Forget what you know about luxury marketing

A little bit blingy???

A little bit blingy???

I was recently asked by Marketing Magazine Australia to write about the new codes of luxury marketing. Here’s my viewpoint on how luxury brands need to think about engaging the neo luxury consumer.

How do you be exclusive, sell the dream, retain the magic and mystique, craft the message in an area of transparency, open access and democratic sharing? These are the fundamental issues facing luxury marketers today.

The next generation of younger multi-channel luxury consumers are rising in influence, seeking demonstrations of discernment rather than badges of bling. Luxury is no longer about outward displays of wealth, it’s a state of mind, with self-fulfillment trumping traditional status symbols. Here are my emerging codes of luxury marketing worth thinking about:

  1. Provocation over poise

Whilst superlative storytelling has always been the bread and butter to create desire for luxury goods, brands now need to look to new more provocative brand archetype to cut through and engage. Jaguar’s latest ‘Villains’ #GoodToBeBad campaign has successfully positioned Jaguar as an alternative Anti Hero in a stuffy luxury car world.

  1. Timely beats timeless

Luxury brands need to think about how they are offering cultural value in real time. Thomas Pink in the UK recently launched their ’90 minute service delivery in London’ to fix dressing woes. 

  1. Making exclusive inclusive

More than ever, people want to help craft the narrative of a luxury brand. Brands need to think about hey they involve people in interactive stories at all stages of the product and marketing process. Burberry’s famous Art of the Trench project and Mont Blanc’s Beauty of a Second are best practice here.

  1. Living is more than owning

The era of Experiential Luxury means status and social currency is derived through engaging in unique and rare experiences often powered my immersive technology. Innovative examples include the Mercedes Benz Travel program in China and our Johnnie Walker Blue Label Gallery .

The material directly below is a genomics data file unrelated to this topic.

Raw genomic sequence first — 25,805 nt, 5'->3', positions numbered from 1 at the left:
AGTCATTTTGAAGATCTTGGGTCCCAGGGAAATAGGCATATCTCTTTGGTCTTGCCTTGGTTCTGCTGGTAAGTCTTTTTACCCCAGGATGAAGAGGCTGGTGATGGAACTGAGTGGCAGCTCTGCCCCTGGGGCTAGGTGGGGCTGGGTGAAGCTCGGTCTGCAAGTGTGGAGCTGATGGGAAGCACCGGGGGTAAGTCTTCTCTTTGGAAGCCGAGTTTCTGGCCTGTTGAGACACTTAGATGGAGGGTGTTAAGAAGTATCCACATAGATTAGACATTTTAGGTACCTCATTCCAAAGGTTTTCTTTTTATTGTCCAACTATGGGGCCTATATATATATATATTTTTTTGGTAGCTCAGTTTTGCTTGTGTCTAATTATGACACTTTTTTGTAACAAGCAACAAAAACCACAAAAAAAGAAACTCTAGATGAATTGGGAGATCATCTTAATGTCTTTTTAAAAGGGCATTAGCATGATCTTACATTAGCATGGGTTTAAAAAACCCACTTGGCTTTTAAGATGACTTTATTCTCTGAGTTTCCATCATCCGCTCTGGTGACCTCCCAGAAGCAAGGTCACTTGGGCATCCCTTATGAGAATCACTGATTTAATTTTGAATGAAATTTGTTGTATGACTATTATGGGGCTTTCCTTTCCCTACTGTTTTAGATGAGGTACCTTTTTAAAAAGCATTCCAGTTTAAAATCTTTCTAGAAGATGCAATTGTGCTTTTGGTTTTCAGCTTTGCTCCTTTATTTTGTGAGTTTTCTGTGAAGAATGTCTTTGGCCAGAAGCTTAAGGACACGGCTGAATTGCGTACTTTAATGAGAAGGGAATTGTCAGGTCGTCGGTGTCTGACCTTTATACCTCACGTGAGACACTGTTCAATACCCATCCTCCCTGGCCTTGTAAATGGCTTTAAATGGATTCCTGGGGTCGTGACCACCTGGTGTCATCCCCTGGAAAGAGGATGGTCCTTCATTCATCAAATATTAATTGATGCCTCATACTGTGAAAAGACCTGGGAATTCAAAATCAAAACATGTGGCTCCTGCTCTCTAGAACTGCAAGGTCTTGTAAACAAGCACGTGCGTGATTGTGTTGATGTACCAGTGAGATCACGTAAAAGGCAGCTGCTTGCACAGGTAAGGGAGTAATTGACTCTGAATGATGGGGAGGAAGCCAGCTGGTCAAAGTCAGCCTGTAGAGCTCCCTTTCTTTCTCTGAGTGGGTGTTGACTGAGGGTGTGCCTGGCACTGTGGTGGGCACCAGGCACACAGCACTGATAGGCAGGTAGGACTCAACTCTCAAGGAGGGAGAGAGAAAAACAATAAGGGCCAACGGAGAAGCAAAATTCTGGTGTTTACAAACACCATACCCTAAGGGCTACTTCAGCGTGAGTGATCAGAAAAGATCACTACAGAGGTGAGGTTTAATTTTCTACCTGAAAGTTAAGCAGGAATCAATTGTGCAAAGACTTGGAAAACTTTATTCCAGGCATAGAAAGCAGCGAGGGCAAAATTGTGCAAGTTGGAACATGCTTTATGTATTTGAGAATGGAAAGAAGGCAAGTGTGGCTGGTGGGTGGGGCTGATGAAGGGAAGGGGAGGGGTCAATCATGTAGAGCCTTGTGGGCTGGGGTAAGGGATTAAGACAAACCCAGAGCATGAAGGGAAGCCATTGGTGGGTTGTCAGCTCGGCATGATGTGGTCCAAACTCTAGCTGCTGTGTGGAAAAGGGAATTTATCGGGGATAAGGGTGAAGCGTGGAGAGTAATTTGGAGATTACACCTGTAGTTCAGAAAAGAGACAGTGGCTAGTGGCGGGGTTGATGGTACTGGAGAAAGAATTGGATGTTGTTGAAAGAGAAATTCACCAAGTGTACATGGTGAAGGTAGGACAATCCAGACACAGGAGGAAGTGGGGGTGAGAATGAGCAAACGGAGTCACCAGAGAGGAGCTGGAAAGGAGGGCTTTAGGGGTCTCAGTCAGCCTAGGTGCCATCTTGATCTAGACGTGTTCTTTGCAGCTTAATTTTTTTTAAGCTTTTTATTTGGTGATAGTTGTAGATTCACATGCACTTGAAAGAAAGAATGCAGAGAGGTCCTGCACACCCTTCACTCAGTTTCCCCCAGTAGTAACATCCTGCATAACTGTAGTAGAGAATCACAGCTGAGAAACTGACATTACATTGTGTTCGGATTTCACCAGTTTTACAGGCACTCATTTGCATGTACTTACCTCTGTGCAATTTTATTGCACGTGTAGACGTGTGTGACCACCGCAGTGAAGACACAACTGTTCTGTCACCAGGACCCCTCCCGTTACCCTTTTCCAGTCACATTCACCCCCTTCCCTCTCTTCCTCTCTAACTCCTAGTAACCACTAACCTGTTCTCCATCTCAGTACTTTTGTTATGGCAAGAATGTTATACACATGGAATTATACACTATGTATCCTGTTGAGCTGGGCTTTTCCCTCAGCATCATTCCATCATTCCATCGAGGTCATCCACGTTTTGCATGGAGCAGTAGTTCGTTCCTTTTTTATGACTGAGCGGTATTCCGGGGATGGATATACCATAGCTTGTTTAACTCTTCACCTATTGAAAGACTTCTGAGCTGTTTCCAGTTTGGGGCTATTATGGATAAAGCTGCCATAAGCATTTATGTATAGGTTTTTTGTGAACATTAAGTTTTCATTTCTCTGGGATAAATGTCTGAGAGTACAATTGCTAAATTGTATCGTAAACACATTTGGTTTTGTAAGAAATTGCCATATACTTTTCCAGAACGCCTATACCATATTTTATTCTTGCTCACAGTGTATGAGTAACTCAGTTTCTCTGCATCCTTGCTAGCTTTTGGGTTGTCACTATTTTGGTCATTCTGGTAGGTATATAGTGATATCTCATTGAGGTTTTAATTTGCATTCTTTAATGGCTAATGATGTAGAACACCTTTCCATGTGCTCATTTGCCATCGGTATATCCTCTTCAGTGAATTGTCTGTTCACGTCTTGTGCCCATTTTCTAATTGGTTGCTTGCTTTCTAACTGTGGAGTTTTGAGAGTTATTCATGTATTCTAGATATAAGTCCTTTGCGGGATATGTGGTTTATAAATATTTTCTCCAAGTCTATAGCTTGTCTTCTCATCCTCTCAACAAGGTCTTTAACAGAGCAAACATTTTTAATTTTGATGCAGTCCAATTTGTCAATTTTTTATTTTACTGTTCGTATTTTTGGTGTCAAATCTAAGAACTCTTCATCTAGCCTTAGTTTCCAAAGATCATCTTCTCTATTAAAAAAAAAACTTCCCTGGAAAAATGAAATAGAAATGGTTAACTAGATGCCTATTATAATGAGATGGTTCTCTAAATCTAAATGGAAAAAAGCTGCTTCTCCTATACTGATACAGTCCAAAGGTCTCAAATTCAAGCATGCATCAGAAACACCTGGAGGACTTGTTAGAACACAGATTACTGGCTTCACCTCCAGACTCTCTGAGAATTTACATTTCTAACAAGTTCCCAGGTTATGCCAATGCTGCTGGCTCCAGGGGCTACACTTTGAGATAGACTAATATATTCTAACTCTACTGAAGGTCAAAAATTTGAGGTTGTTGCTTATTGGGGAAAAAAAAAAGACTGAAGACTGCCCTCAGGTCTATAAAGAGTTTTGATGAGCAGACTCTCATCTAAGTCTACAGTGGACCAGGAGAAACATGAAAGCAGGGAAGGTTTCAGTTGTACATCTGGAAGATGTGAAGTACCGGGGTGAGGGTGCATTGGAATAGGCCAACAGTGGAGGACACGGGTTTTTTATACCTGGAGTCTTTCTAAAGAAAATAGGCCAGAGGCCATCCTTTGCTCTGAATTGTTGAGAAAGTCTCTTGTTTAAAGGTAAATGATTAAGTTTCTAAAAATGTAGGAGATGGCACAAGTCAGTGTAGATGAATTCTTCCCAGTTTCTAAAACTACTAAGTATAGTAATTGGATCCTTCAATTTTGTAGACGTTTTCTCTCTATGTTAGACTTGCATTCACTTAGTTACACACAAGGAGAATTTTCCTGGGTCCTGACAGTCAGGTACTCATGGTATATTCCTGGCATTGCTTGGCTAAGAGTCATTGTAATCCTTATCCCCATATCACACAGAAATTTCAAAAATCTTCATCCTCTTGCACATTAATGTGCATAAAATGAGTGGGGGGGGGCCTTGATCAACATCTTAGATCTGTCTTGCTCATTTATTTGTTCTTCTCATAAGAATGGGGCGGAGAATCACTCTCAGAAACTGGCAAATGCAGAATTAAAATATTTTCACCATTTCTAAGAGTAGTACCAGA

1. Personalisation over conformity

Luxury consumers are craving hyper personalisation at every touch point, so luxury brands need to think about how their products and experiences are delivering more personal moments for people.

So luxury marketers need to tear up the traditional marketing toolkit, cleverly leveraging the myriad of digital channels and tools at their disposal to demonstrate discernment rather than blast them with bling.

Brands as Cultural Curators:: Mulberry’s Brilliant Britain Guide

We’re well into the era where brands are playing the role of cultural curators. To manage all the info overload and noise, it’s great to see brands like Mulberry in the UK curating cultural content in a way that’s as equally beautiful as it is useful. Inspired by and created to support the UK government’s GREAT Britain campaign, it’s an amazing curation of what makes GB Brilliant.  Check out Brilliant Britain,  a great example of a brand playing a bigger cultural role in society that’s both meaningful and highly engaging. Well done.

Ten learnings on how #coolyouthbrands behave

I am well aware that writing a post about ‘cool’ is fraught with danger as it is such a subjective topic and is the topic of annual contemplation amongst cool hunters, psychologists and people way cooler than myself (that’s not that hard by the way :). Firstly, I’m no cool hunter, just an interested observer of youth culture and how brands are trying to stay relevant and meaningful in todays social world.

Having said that, I thought I’d put together some observations of brand behaviours I consider ‘cool’ in the youth marketing space. Here are 10 behaviours  in no particular order that brands I think are cool are displaying.  I’m sure there are others I’ve missed 🙂

 

  1. BELIEVE in something bigger than yourself, an ideal young people can belong to